Keynote Statement at a A Joint AOSIS-LDC Group Event - Leading the way: Raising Ambition for 1.5°C-compatible Climate Action
Statement by Ms. Fekitamoeloa Katoa‘Utoikamanu, High Representative for the Least Developed Countries, Landlocked Developing Countries and Small Island Developing States
25 September 2020
New York, USA
Ladies and gentlemen,
I thank the co-organizers for your invitation to address this important meeting.
Your meeting is critical. We find ourselves in the middle of multiple global crises – worsening climate change impacts, a global health pandemic, and deep global financial and economic disruption.
The toll already is and will continue to be especially heavy for the SIDS, LDCs and LLDCs.
Key economic sectors have either been deeply disrupted or even come to standstill such as trade, tourism, fisheries and agriculture.
Consequently, governments’ revenues have plummeted, worsening an already acute debt situation.
As we all face this crisis, as we face very uncharted territory, we must seize this disruptive moment and turn it into a moment of hope and opportunity.
But this, we can only do if we act in a collective manner.
It is now our shared opportunity and responsibility to inject new urgency to remain within the critical 1.5 degree C threshold.
Historically, the SIDS and LDCs have made the smallest contribution to global warming.
To improve the lives of their citizens, they must produce sustained economic growth.
And they do so by taking exemplary steps towards mitigation and decoupling emissions from growth.
Both groups of countries made important announcements at the Climate Action Summit last September in New York. More importantly, they have continued to follow-up on them.
The NDCs are key vehicles for climate action.
I applaud the countries that have recently submitted their updated and ambitious NDCs. This includes several SIDS, LDCs and LLDCs.
The need for bold climate action is clearly most important for the largest emitters.
In this global pandemic, many of the most developed nations have rolled out major social protection and stimulus packages.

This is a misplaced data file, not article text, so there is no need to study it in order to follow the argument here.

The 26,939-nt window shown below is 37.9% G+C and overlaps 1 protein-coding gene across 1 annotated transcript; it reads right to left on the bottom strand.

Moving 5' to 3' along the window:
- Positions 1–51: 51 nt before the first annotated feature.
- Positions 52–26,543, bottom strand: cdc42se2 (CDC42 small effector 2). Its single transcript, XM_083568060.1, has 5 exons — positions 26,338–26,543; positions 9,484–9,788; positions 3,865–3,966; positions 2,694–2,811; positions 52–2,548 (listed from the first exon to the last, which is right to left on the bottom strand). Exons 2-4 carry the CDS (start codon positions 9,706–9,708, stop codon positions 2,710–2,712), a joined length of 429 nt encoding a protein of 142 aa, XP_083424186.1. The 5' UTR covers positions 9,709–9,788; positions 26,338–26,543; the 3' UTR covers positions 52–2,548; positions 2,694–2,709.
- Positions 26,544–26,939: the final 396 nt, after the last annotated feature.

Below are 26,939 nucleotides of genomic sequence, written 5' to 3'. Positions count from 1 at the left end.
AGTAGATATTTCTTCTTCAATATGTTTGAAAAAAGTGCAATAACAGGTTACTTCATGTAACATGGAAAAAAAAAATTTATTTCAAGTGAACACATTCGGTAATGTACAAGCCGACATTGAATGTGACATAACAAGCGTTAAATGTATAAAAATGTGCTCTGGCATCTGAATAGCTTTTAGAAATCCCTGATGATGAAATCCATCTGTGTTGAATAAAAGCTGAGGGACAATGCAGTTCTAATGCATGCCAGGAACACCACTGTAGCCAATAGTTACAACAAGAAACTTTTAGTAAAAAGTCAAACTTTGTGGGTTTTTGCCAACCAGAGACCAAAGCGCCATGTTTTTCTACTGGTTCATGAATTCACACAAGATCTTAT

The packages amount to billions of dollars.
In how these packages get delivered, lies a major opportunity.
Each dollar of stimulus can potentially have a green impact, but even if only a fraction is deployed towards low-carbon transitions, this would go a long way.
Allow me to share a couple examples.
Policies and operational plans do already include in some cases direct support for renewable energy and sustainable modes of transport but more can be done. And much more can be done for the financing of measures in NDCs and climate action plans.
Government budget deficits can be improved through equitable and sustainable fiscal measures. This can range from carbon taxes to the removal of subsidies to polluting activities.
I would also once more call on development partners to expand investment in climate action in vulnerable countries so that together we urgently limit loss and damage.
It is up to us how we leverage the disruptor this global health pandemic is for all of us.
The pandemic can also provide new impetus for harnessing the potential of the digital revolution and mainstreaming disaster risk reduction strategies.
Many nations , including the LDCs and SIDS, have taken important measures to build back better.
These are examples I encourage all to follow and to use the opportunity afforded by the updated NDCs.
In concluding, allow me to recall the six climate positive actions that Secretary-General Gutteres invited all countries to consider as they rebuild their economies, during his opening address at the general debate of the General Assembly on Tuesday.
to build resilient societies and a just transition;
to promote green jobs and sustainable growth;
to ensure bailouts of industry, aviation and shipping to be aligned with the Paris Agreement;
to end fossil fuel subsidies;
to integrate climate risks in financial and policy decision-making; and
to leave no one behind.
I thank you.